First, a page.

Asking Before Accessing
Jennifer Baumert and Carly Hornig
Embracing Technology as the Extension of Nursing Practice to Enhance the Patient Experience
Liz Raabe and Brandon Fleharty
Analytic Appraoch to Determining Causes of Graduate Student Attrition
Student data is collected for a variety of uses from application to graduation. Data is most often collected and stored in a fashion that supports single student data retrieval or mass processing of data, for uses such as preparation for graduation. Because of this, retrieving data for use in analytic reports and for problem solving across cohorts of students is often more difficult. Student services staff may have difficulty explaining to technology staff the nuances required to meet their data needs, particularly when multiple individual queries are needed to reach an answer. One such example is identifying the circumstances leading to graduate student attrition. Personal issues out of the control of the academic institution often lead to attrition. Other reasons stem from organizational policies or procedures that do not optimize chances for student success, or from a failure to advise a student on strategies to maximize their chance of success. The purpose of this poster is to provide the viewer analytic approaches used to evaluate potential cause of graduate student attrition and intervention strategies to address them. This poster will walk the viewer through a step by step process for obtaining data needed to answer student attrition questions. Hypotheses explored with these analyses included the following a) specific courses taken during the first semester, b) starting semester (fall, spring, summer), c) poor grades versus voluntary withdrawal, and d) the role of leave of absences in program withdrawal among others. Implications for the Future of Nursing Practice Student attrition has consequences for the individual, the institution, the community and nursing practice in general. Graduate students who do not graduate have spent time, energy and monetary resources with a less than desirable outcome. Institutions who admit but do not graduate students lose tuition for remaining courses that cannot be replaced and do not obtain a valuable alumnus. The community suffers from the loss of an additional graduate prepared practitioner. An organization that understands the potential reasons for student attrition patterns is better positioned to develop strategies to improve student success. Outcomes/Data as Appropriate The process to be described was successfully used by a graduate specialty group to identify a probable cause of observed student attrition and to develop a strategy to address the relevant issue. Notes: All data on poster is fabricated.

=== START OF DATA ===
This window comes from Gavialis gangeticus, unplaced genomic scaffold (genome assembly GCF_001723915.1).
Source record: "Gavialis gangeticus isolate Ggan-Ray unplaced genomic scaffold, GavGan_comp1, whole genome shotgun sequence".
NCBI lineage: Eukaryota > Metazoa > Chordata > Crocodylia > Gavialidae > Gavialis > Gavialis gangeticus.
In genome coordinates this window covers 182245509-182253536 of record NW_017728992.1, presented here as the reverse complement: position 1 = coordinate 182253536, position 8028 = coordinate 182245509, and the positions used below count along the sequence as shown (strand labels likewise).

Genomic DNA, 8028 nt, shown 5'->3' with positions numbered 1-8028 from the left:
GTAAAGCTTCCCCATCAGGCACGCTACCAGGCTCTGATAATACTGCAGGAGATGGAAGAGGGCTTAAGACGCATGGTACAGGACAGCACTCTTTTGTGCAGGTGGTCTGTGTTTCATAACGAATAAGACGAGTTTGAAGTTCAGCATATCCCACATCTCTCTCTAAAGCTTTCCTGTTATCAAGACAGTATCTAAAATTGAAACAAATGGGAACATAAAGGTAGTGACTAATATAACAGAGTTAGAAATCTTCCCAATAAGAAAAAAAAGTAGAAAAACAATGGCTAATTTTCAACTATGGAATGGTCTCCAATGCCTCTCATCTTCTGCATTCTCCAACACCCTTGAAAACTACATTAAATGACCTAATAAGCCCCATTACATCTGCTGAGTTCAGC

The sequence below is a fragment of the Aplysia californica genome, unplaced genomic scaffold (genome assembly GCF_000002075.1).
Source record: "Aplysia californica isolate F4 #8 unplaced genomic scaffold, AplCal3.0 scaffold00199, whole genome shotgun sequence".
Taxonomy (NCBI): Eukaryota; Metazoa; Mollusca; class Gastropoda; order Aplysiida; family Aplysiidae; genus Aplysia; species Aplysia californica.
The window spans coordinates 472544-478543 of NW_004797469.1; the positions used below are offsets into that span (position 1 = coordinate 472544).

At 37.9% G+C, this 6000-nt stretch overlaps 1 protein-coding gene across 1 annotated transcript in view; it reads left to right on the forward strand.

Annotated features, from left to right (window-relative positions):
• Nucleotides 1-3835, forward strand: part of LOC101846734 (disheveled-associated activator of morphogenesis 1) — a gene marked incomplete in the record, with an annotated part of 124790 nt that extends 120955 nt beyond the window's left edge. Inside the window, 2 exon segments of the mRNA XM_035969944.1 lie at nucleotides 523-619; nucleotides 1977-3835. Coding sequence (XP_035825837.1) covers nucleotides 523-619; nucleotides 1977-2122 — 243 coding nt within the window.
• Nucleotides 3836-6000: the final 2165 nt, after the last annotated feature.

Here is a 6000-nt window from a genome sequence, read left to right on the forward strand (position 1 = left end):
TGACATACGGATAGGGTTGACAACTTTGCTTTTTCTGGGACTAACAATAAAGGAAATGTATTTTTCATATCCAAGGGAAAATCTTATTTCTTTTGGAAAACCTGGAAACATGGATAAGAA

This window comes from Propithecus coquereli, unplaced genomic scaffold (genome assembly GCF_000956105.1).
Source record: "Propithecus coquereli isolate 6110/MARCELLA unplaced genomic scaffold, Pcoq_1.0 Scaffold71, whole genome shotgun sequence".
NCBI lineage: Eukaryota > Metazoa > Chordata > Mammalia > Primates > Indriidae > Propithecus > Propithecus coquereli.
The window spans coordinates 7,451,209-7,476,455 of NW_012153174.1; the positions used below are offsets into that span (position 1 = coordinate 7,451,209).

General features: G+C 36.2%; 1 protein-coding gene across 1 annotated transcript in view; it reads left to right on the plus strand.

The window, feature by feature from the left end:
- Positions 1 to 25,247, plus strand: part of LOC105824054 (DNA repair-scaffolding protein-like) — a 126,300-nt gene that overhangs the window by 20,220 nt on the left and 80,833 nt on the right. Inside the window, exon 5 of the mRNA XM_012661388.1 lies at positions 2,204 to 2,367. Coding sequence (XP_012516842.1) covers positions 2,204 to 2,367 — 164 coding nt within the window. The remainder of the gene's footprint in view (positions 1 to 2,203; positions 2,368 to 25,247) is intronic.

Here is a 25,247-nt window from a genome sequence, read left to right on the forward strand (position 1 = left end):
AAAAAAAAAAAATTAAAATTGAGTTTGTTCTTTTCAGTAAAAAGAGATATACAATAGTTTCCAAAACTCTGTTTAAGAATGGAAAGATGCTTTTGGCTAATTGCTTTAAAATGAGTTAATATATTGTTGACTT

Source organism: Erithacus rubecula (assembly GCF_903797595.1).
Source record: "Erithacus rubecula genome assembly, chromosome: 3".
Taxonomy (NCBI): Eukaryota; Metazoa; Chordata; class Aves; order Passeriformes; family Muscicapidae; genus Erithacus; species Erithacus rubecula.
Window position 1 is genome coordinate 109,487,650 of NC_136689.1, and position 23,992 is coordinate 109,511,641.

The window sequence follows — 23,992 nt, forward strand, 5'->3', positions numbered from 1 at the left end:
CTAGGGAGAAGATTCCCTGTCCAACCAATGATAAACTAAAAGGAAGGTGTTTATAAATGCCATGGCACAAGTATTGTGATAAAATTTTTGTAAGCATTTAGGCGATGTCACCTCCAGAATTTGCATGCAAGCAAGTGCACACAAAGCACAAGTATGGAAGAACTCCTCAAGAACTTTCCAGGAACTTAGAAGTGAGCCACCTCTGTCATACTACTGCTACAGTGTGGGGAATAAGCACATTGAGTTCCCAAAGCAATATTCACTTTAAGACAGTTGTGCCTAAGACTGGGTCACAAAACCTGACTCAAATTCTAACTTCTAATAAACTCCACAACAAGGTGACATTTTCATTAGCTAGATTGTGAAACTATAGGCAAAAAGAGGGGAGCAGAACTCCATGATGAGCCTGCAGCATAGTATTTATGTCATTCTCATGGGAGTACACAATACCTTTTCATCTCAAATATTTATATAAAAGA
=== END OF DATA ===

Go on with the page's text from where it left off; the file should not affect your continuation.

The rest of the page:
Meaningful Measurement of Diversity Initiative Outcomes
Diversification of students graduating from Nebraska colleges and schools of nursing is essential to providing a diverse healthcare workforce. Diversity related strategic plans typically include goals expressed using terms such as “increase”, “improve”, or “enhance” the diversity of their applicant pools or graduates. Less common is the practice of providing specific quantitative goals for setting or measuring progress towards expressed goals. This session will demonstrate a method for evaluating current diversity of students or graduates, setting concrete, measurable goals or benchmarks, and evaluating the outcome of diversity initiatives. Participants will take home a detailed tool for determining if recruitment, admission, or student support processes have a disparate impact on members of any disaggregated group of individuals based on gender, race, or other category of interest. These data will provide a basis for understanding the current status and setting measurable goals for the future. This is a methodological presentation. Presentation of “outcomes” is not applicable. Sample data sets will be discussed.
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